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Friday, September 25, 2020 @ 2:03 PM

Sustaining our justice system in pandemic times | Roger Bilodeau

In recent months, several judges, court officials and observers have stated that the pandemic has thrust the justice system further along into the 21st century with the push to use all available technologies to maintain court operations. Many of them have also rightly pointed out that access to justice is still a challenge for a great number of Canadians. As courts take steps to resume regular operations, what does the future hold in terms of sustaining our justice system? Here are a few points to consider as governments, courts and other interested parties move forward to map out the future. ... [read more]

Friday, September 25, 2020 @ 6:06 AM

CONDOMINIUMS - Bylaws - Regarding occupancy standards - Declarations

Appeal by the defendants from summary judgment finding they engaged in conduct towards the respondents that was unfairly prejudicial and unfairly disregarded their interests and from the costs award of $54,000 in favour of the respondents. ... [read more]

Thursday, September 24, 2020 @ 2:48 PM

I spy with my little eye: Monitoring employee computers shockedcomputeruser_Sm.jpg

It makes sense, if you think about it. An employer hires someone to do a certain job. The employer wants to make sure that the employee is, in fact, doing the very work that they were hired to do. The easiest way to monitor employees’ use of time and employer resources is to monitor them — either overtly or covertly. Many employers have implemented computer monitoring software that logs information such as the websites visited by employees and the length of time on the websites. ... [read more]

Thursday, September 24, 2020 @ 9:03 AM

Where administrative law meets electricity market electricalpoles

Rayonier A.M. Canada Enterprises Inc. v.  Independent Electricity System Operator [2020] O.J. No. 3879 is an examination of the intersection of administrative law with the rules that govern the Ontario electricity market. This motion to quash looks at whether the Independent Electricity System Operation (IESO) can implement and administer a dispute resolution process.     ... [read more]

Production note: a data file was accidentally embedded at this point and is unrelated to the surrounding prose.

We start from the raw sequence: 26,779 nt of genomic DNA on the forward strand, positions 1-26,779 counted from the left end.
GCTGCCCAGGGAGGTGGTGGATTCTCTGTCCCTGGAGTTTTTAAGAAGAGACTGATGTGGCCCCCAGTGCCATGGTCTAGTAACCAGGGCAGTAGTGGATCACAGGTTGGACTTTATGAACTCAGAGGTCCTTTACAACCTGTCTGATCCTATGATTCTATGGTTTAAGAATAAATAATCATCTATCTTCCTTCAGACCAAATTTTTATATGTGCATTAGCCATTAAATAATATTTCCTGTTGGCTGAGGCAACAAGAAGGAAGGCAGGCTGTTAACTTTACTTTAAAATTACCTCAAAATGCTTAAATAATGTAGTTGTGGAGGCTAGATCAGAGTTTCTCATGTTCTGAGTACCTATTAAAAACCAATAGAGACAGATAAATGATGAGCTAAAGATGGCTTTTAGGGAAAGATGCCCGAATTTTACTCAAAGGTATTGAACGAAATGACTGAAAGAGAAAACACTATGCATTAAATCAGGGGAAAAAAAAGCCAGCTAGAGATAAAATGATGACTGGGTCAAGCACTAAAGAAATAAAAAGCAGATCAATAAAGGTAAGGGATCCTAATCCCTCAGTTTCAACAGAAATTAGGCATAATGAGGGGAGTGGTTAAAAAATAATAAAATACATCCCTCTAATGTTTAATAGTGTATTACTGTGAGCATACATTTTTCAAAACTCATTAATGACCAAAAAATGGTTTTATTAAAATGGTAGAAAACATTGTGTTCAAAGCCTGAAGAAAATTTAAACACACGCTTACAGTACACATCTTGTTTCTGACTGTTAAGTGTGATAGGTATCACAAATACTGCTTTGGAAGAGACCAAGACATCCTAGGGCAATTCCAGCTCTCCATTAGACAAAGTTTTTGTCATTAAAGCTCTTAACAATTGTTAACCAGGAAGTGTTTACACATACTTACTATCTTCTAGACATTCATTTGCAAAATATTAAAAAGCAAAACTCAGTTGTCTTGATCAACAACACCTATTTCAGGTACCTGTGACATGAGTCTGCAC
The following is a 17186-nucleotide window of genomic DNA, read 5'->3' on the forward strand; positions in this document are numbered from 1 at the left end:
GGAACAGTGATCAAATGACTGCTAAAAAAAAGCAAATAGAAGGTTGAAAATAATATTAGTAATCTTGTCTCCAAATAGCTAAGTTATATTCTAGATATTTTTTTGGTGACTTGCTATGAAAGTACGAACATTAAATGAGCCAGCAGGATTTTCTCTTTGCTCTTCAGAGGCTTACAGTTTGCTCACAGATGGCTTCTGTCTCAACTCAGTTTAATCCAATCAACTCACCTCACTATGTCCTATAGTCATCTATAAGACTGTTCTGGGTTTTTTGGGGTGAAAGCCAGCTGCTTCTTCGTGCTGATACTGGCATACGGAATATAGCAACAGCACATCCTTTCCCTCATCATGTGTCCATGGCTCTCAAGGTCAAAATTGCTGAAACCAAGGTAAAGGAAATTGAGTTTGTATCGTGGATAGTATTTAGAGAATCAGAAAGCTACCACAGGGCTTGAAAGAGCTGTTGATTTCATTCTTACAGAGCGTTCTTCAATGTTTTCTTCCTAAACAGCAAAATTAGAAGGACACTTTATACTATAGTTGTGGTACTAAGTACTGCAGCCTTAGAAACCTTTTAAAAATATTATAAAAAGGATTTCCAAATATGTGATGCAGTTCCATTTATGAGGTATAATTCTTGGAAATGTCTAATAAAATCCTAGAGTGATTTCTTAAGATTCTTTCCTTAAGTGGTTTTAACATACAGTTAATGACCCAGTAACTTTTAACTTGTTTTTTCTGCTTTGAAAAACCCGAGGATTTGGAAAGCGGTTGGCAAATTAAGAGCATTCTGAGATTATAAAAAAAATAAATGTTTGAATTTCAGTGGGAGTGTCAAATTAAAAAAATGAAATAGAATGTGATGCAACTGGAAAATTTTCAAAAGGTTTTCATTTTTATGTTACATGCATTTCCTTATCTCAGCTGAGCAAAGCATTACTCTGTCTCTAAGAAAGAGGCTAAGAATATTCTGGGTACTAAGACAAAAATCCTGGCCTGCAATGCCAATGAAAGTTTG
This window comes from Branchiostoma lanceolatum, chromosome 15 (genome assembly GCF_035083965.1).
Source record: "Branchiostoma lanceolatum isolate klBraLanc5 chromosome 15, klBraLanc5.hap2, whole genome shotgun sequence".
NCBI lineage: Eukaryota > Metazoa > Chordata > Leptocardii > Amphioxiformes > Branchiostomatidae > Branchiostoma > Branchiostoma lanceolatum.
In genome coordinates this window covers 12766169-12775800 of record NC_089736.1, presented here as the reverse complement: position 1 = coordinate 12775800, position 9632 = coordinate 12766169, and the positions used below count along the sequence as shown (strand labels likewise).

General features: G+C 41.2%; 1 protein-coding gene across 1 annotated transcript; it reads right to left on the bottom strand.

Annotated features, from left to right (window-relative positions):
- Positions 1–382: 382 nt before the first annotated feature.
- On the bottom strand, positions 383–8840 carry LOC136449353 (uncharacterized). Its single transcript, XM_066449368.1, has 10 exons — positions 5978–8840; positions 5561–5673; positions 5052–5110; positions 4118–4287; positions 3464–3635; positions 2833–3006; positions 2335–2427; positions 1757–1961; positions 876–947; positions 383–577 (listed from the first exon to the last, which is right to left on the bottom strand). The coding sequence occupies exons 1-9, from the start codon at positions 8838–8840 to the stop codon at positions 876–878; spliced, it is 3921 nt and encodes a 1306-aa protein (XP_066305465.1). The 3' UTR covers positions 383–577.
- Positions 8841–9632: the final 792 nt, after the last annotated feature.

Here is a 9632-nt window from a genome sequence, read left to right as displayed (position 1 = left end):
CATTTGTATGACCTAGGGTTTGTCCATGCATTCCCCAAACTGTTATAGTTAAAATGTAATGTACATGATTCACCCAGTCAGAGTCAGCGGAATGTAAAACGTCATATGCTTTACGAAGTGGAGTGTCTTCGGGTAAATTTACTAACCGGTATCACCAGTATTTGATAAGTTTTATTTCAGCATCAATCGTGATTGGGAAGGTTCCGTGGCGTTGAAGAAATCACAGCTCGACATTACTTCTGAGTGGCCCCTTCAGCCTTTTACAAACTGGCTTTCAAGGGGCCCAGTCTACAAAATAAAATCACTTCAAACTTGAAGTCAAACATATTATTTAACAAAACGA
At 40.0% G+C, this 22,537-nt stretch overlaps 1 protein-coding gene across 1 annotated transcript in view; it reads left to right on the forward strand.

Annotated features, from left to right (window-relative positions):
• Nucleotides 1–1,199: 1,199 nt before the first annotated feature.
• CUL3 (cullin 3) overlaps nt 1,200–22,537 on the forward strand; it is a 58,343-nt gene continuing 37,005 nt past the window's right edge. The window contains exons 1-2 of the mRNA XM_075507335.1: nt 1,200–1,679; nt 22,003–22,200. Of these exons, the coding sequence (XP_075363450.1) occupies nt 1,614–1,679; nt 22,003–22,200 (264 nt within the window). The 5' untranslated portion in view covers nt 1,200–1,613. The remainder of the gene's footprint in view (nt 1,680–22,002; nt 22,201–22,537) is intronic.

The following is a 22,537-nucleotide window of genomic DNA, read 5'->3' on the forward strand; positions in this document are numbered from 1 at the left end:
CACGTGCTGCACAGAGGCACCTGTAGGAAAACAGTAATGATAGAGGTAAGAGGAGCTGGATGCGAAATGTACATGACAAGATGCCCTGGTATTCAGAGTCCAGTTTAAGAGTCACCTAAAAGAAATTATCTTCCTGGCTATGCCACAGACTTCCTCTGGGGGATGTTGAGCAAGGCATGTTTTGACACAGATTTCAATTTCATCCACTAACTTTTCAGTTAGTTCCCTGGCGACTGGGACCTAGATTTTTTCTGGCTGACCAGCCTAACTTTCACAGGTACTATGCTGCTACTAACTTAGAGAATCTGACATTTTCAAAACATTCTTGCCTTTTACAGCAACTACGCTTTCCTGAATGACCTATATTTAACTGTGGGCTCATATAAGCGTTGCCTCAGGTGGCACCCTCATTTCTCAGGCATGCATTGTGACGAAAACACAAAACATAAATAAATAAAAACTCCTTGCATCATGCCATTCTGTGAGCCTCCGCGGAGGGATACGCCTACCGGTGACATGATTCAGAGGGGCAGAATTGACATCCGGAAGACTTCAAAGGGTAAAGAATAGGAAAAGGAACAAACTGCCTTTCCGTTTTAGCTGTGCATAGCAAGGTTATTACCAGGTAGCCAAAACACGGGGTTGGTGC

Tuesday, September 22, 2020 @ 6:11 AM

REAL PROPERTY TAX - Valuation of land - Business property

Appeal by the property owner from a decision of the Assessment Appeals Committee reinstating the 2017 original assessment of the appellant’s shopping mall. The assessed value of the Mall nearly doubled in the 2017 assessment year and the appellant successfully appealed that assessment to the Board of Revision. ... [read more]

Monday, September 21, 2020 @ 3:36 PM

Court cites ‘prejudices’ to Black tenants in overturning landlord’s eviction bid

In a case involving commercial leasing, an Ontario Superior Court judge has concluded that a Toronto landlord and property manager consciously or unconsciously displayed “racial stereotyping” when they terminated a tenant’s lease and tried to evict the owners of the Caribbean restaurant from their shopping plaza. ... [read more]

Monday, September 21, 2020 @ 2:25 PM

LSO crowd-pleaser fee relief motion the opposite of what’s needed | Jonathan Rosenthal

Let’s say a government were to go rogue and compel you to have a limb amputated. Quick! Which one would you choose? ... [read more]

Monday, September 21, 2020 @ 11:07 AM

Will pandemic finally lead to lower annual fees for Ontario licensees? | Andrew Puiras

Annual fees have been a sort of perennial issue in Law Society of Ontario (LSO) politics, causing groans but never erupting to the forefront. In the 2019 bencher election, many candidates made lowering annual fees part of their platform, but annual fees got lost in the shuffle as the statement of principles took centre stage. In 2019, Convocation lowered 2020 annual fees for lawyers by $135 to $2,066, a modest decrease of approximately six per cent from the previous year. ... [read more]

Friday, September 18, 2020 @ 11:02 AM

LSO fee relief motion a matter of disaster relief for members | Gerard Charette

This Law Society of Ontario (LSO) bencher from Windsor would like to offer a view different from that espoused by Joe Groia in his column of Sept. 16 (LSO budget balance: Support for licensees and public). Unlike Joe, I firmly support bencher Geoff Pollock’s motion to reduce members’ fees by 25 per cent for the upcoming year (the “Fee Relief Motion”). That motion comes before Convocation on Sept. 24. Sadly, a motion to table (defer) bencher Pollock’s Fee Relief Motion might be made without allowing there to be any debate. But in any event, there will be some important points raised. So, please tune in to the LSO’s public access of the Sept. 24 Convocation. ... [read more]

Thursday, September 17, 2020 @ 11:10 AM

Property dispute decision proves importance of history, geography lessons landsurveyor

The first lock on the Trent-Severn Waterway was built in 1833 in Bobcaygeon with the whole system being completed in 1920. The first on the Rideau was started in 1826 in Ottawa. However, different lakes were dammed by loggers, and others, at various times both before and after these dates. Knowing the history of the waterways of the province has become all the more important with the Ontario Court of Appeal’s recent decision in Becker v. Walgate 2020 ONCA 491. ... [read more]